Unconditional Surrender: Exploration and Impressions

I am currently working my way through an Exploration series of videos on Unconditional Surrender from GMT Games and designer Salvatore Vasta. The first episode in embedded below; the second will be out tomorrow. My impressions are below.

Unconditional Surrender is a strategic-level game about World War II in Europe. While both the rulebook and playbook are fairly hefty and there are some fussy rules here and there, it’s really not very complicated for a game of its scope. I was able to get the hang of all the basics by watching a few videos (and there’s a ton of video on it,) and the finer points didn’t cost me too much time looking up on the spot.

There are a couple of things about this game that some folks have been turned off by. Most obviously it uses an unusual map projection which looks funny to hairy old wargamers who have seen a lot of strategic maps of Europe. But the equal-area projection that it uses is actually very smart; it means that hexes toward the north of the play area are much less distorted in size than they would be on a more conventional map. This allows, for example, for all of Scandinavia to fit on the table, while eliminating silliness like Soviet units roaming around in the vast expanses of northern Finland.

The other striking thing that’s obvious at a glance is the counters — they have no strength factors on them. Instead, differences in combat ability are represented by a number of die roll modifiers. One might feel that the game was missing some detail without combat factors, but in practice everything you;d want represented ta this level is worked in, and it all works really well at the table.

One of the game’s features is that all combat — ground, air, naval and strategic warfare — uses the same combat table. The modifiers and interpretations of the results are different, but everything works the same way, removing, right off the top, a substantial amount of rules overhead, while missing none of the detail or flavor that you’d want.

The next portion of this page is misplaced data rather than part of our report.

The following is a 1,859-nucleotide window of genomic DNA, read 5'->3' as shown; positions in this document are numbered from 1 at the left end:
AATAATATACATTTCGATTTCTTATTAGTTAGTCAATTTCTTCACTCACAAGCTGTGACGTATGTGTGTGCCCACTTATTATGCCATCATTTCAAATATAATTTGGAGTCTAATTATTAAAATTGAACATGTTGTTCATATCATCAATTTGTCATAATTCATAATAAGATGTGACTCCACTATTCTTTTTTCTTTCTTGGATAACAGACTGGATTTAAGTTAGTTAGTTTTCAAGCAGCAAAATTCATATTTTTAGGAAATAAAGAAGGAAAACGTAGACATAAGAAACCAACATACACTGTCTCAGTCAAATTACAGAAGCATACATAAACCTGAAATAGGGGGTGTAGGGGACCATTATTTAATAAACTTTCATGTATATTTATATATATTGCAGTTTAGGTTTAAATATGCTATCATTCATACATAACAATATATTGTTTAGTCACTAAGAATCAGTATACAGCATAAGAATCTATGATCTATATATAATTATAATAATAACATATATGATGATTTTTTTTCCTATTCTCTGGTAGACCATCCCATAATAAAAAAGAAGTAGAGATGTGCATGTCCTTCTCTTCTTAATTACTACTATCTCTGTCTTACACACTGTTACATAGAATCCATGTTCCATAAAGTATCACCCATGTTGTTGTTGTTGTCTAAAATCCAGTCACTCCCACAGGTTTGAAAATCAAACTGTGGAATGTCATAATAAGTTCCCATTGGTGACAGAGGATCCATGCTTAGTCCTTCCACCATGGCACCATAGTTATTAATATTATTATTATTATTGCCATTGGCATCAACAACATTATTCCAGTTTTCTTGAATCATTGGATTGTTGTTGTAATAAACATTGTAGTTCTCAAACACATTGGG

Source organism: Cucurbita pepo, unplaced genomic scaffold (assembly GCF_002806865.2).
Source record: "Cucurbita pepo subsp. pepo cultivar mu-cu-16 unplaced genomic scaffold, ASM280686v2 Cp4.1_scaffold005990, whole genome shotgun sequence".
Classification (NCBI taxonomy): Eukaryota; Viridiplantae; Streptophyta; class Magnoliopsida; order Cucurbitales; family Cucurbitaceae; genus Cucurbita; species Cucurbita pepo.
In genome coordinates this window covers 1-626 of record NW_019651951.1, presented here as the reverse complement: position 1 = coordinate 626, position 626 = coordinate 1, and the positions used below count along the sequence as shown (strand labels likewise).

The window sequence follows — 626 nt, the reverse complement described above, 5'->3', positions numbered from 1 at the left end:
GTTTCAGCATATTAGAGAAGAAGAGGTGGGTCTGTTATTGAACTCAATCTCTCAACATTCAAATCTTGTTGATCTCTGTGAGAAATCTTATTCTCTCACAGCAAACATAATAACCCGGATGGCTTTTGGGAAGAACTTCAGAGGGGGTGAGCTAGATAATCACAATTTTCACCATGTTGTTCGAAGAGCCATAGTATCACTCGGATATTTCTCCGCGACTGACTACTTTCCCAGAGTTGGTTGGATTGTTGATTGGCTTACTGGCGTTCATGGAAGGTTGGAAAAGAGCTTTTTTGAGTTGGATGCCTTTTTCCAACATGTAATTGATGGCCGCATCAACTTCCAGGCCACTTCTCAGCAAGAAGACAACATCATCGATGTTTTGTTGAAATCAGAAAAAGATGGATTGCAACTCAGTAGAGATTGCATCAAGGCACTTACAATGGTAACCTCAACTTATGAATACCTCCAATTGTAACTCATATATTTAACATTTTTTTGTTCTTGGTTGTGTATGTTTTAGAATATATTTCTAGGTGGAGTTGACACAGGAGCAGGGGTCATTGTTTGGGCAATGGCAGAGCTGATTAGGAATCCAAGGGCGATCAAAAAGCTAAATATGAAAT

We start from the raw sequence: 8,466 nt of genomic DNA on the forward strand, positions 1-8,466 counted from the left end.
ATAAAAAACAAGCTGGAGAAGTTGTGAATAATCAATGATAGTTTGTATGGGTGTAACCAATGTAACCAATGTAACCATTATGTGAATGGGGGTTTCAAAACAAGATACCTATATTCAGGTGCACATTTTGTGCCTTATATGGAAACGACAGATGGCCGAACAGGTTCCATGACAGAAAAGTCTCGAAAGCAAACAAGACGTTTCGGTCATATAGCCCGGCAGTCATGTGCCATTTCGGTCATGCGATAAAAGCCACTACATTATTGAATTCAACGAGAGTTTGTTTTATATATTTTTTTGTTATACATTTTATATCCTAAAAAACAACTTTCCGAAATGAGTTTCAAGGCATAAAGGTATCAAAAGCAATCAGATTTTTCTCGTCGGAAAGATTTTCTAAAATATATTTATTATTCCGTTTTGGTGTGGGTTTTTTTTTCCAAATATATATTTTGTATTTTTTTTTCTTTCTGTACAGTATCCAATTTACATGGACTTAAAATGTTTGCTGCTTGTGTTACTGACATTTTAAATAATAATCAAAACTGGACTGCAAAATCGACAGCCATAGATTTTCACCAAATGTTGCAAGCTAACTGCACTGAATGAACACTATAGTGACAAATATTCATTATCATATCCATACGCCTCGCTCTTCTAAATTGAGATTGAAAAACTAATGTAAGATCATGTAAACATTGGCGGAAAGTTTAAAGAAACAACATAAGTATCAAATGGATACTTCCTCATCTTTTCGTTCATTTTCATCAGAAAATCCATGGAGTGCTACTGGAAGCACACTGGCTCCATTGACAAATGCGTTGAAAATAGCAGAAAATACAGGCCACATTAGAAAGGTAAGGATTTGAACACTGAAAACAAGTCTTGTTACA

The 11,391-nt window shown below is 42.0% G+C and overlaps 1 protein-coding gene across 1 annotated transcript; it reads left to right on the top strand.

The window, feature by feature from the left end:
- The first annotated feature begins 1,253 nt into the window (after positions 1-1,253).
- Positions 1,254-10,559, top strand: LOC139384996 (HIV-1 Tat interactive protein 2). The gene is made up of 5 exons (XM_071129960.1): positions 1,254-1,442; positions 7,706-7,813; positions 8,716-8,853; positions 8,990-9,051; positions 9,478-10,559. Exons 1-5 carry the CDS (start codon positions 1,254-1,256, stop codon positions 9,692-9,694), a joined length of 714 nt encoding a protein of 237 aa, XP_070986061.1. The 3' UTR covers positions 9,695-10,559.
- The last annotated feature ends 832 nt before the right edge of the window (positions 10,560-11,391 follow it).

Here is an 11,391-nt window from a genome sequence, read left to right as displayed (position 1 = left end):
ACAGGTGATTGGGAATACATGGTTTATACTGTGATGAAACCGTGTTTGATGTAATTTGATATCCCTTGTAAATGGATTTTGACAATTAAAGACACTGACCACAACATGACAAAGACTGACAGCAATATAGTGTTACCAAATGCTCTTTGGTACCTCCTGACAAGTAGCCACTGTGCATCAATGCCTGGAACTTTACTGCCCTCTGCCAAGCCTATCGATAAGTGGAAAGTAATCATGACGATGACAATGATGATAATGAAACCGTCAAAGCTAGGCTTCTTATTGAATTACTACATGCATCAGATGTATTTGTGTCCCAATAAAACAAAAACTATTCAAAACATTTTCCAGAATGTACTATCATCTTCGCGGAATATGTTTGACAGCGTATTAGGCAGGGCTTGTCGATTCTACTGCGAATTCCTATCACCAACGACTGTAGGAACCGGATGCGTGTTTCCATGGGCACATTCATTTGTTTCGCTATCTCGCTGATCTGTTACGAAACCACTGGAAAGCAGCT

This elegance carries forward throughout the design. Production is handled very cleanly, for example, yet offers more strategic choices than a simple reinforcement schedule. The events of the game effect this is a realistic way. When Germany conquers Poland, for example, it gets the Polish Corridor and a potential new unit in the pool — but it doesn’t just get all of Poland’s factories for its own use. The same type of arrangement holds for the USSR and the Baltic States.

Diplomacy runs on a simple chit-pull-plus-conditions system that gives real choices but produces plausible results. The result is a game that flows along historically plausible lines but doesn’t feel scripted to always produce historical results. It’s not guaranteed that Italy will end up as an Axis country, for example, or the Yugoslavia will join the Allies — but despite wargame tradition and conventional wisdom, those outcomes were not preordained historically, either.

I’m exploring Unconditional Surrender solitaire, but it would work great with two or three players. I judge that it is not a true three-faction game, but that’s okay. And there are guidelines for playing with four, where the Axis gets split into west and east fronts controlled by separate players. A variety of scenarios are presented, including several learning games to ease oneself in.

This isn’t a review — I haven’t played enough of Unconditional Surrender to write a credible one. I don’t know if it will become a ‘classic” — I’m not an expert on the classics, and I’m reluctant to assign that label to a game this young. But Unconditional Surrender seems to me to be very well-designed and produced, and I can see it getting a great deal of play.

The good design also extends to the components; the map by Vasta and stalwart Mark Simonitch looks great, the counters are the usual GMT quality (but on the somewhat lighter white-core stock) and there’s a stack of very well-thought-out play aids. But to me the Rulebook and Playbook are the best part: they are well-organized and crystal clear except in a couple of places, and better yet, there’s an index, and one of the best indices I’ve seen out of GMT at that. They are also stuffed with detailed examples, advice, designer commentary and the like.

Unconditional Surrender is currently out of print and fetching big bucks if you buy it from speculators, but it’s up for reprint on the P500 and should make it back to store shelves early next year. If you’re in the market for a clean-playing (if not necessarily quick) strategic World War II game, check it out. I can already tell you that I would rather play this than World in Flames or any of Third Reich’s various spin-offs and descendants.

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